In traditional Jewish literature marriage is actually called ‘kiddushin’, which translates as ‘sanctification’ or ‘dedication’. The word ‘sanctification’ indicates that what is happening is not just a social arrangement or contractual agreement, but a spiritual bonding and the fulfilment of a mitzvah, a Divine precept. ‘Dedication’ indicates that the bride and groom now have an exclusive relationship that involves total dedication to each other, to the extent of them becoming, as the Kabbalists state, “one soul in two bodies”.
The very first stage of a traditional Jewish marriage is the shidduch, or matchmaking. In this manner, the process of finding a partner is not haphazard or based on purely external aspects. Rather, a close friend or relative of the young man or woman, who knows someone that they feel may be a compatible partner, suggests that they meet. The purpose of the meeting is for the prospective bride and groom to determine if they are indeed compatible.
The meetings usually focus on discussion of issues important to marriage as well as casual conversation. The Talmud states that the couple must also be physically attractive to each other, something that can only be determined by meeting. According to Jewish law physical contact is not allowed between a man and a woman until they are married (except for certain close relatives), and they may not be alone together in a closed room or secluded area. This helps to ensure that one’s choice of partner will be based on intellect and emotion and not on physical desire alone.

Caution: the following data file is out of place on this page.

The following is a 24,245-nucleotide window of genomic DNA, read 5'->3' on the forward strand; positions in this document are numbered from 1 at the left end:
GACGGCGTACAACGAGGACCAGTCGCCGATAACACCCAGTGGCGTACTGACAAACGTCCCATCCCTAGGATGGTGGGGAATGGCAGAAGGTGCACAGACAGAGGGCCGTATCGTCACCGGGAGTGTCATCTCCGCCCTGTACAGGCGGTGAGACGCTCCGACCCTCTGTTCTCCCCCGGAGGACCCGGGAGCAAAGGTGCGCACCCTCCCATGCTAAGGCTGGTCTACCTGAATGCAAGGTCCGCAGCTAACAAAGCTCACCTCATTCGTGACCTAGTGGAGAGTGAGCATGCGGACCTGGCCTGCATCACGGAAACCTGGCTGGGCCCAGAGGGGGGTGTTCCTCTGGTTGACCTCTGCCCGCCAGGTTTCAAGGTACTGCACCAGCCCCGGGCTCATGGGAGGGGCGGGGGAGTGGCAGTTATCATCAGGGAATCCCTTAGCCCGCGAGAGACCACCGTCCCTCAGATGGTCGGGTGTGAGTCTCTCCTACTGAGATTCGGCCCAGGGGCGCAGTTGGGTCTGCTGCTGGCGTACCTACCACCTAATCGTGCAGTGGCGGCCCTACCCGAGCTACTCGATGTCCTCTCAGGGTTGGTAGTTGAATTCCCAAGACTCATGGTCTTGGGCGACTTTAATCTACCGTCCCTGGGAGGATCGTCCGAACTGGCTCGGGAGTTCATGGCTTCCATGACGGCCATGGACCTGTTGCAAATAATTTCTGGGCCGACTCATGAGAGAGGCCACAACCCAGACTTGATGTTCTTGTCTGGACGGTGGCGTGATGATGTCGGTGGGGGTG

When the families have met, and the young couple have decided to marry, the families usually announce the occasion with a small reception, known in Yiddish as a vort. Some families sign a contract, the tenaim(conditions) that delineates the obligations of each side regarding the wedding and setting its final date. The tenaim symbolise the groom’s commitment to fulfil the promise to marry his bride. They are just as binding as the marriage contract itself, so they are usually signed before the ceremony. One week before the wedding the bride and groom, the chatan and kallah stop seeing each other in order to enhance the joy of their wedding through their separation.
On the Sabbath that precedes the wedding day, the groom is called up in the synagogue to read from the Torah. In Hebrew this is called an Aliyah and in Yiddish it is called an Aufruf. It shows that the bride and groom will hold the Torah central to their lives in their marital home and is a tradition dating back to the time of King Solomon. The groom-to-be takes precedence over all others who would usually be called up to the Torah on that day. It is customary for the bride and her family to throw sweets down to the groom as he completes his recital.
Prior to the wedding day, the bride is required to visit the mikveh, the ritual bath, and immerse herself, to ensure a purified spiritual state as she prepares herself for married life. The bride must show proof of having visited the mikveh before she is eligible to sign the marriage contract.